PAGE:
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Press Releases
Nov 12, 2008
Overweight women in Africa more likely to have HIV infection

Calverton, MD – A new Macro International/MEASURE DHS study challenges widely held beliefs about “slim disease,” as HIV was once called. In a study of women in 12 sub-Saharan African countries, authors found that in 10 countries, HIV infection is higher among overweight women than among underweight women.

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Nov 12, 2008
Lack of basic health information threatens young people’s futures, global study finds

Calverton, MD – Across the developing world, thousands of young adults do not know how to protect themselves from HIV, other sexually transmitted infections, and unwanted pregnancies, according to a new global study on youth. Only about a third of young women in Egypt, Jordan, and Indonesia, for example, know that using condoms can reduce the risk of HIV infection.

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Oct 23, 2008
Namibians taking steps to prevent HIV

Windhoek, Namibia. More Namibians are getting tested for HIV, young people are waiting longer to start sexual activity, and use of condoms has increased, according to the new 2006-07 Namibia Demographic and Health Survey (DHS) just released today. At the same time, the HIV epidemic continues to ravage the population.

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Oct 06, 2008
Macro International awarded MEASURE DHS Phase III contract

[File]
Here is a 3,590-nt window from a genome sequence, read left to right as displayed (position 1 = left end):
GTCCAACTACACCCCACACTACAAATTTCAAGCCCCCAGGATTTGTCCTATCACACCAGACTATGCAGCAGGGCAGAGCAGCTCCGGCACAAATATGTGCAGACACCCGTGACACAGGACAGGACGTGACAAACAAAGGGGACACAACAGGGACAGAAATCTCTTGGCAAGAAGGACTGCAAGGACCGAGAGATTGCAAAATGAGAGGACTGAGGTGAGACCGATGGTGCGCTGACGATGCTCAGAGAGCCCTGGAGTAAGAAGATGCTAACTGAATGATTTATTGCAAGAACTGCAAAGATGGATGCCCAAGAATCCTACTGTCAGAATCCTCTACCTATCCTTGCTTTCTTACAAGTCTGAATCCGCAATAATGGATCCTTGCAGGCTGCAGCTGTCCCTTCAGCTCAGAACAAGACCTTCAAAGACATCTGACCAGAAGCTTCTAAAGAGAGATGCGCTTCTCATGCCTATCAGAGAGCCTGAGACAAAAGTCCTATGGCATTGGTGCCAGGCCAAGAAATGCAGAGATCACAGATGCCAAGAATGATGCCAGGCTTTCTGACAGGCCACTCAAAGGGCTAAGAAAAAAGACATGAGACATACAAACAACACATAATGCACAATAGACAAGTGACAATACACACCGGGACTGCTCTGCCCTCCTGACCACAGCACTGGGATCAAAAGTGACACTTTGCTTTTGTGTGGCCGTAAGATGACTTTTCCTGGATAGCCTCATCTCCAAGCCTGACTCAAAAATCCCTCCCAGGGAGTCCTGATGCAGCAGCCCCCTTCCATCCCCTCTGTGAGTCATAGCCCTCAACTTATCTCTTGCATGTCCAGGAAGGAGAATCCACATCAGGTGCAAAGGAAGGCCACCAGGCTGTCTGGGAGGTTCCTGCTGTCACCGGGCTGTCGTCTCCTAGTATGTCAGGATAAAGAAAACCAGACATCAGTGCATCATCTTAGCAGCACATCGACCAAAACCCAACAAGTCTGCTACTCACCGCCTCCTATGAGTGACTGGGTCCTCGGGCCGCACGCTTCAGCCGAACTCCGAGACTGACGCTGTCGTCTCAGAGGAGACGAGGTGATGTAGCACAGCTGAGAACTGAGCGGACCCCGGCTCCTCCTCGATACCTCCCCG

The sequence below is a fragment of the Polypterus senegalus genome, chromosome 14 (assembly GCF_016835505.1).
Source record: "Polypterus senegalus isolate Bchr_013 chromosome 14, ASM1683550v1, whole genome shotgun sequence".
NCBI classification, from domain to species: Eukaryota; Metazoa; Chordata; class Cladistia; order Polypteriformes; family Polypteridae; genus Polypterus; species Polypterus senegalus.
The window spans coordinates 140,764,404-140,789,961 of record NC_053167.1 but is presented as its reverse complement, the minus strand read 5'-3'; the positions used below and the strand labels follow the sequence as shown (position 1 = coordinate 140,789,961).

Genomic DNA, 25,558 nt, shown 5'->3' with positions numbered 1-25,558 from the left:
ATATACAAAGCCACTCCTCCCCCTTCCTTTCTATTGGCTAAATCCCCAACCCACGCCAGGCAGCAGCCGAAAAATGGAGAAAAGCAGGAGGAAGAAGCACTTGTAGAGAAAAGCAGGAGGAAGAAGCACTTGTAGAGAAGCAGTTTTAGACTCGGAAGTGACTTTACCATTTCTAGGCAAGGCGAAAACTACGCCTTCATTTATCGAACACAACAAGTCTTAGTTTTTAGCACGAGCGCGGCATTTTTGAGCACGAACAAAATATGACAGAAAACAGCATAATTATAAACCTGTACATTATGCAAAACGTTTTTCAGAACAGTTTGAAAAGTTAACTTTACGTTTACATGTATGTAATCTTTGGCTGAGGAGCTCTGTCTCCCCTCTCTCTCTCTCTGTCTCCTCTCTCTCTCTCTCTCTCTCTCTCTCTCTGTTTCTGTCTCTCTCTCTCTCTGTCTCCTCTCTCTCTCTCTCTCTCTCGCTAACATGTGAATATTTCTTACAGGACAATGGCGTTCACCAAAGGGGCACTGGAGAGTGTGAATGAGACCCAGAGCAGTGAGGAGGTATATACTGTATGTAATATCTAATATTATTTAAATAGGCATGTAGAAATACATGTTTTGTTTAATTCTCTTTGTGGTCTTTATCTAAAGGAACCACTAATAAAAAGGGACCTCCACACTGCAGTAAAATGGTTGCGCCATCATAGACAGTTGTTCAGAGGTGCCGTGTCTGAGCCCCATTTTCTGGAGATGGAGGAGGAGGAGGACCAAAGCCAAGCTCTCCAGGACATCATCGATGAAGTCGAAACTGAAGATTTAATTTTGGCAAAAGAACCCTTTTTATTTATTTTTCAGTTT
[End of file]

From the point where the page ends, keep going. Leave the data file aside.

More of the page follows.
CALVERTON, MD. October 1, 2008-Macro today announced that it was awarded the MEASURE Phase III Demographic and Health Surveys (DHS) contract for international survey research in population and health by the U.S. Agency for International Development (USAID). The five-year project will support the Monitoring and Evaluation to Assess and Use Results (MEASURE) Program by serving as the Bureau for Global Health's primary demographic and health data collection effort.

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Sep 16, 2008
First-ever Demographic and Health Survey in DRC reveals low HIV prevalence, high fertility

Only one percent of Congolese adults are infected with HIV, reports the first ever Democratic Republic of Congo Demographic Health Survey. National prevalence is 1.3 percent, while prevalence is almost twice as high among women as among men (1.6 and 0.9 percent, respectively). Men and women living in urban areas are twice as likely to be infected as those in rural areas.

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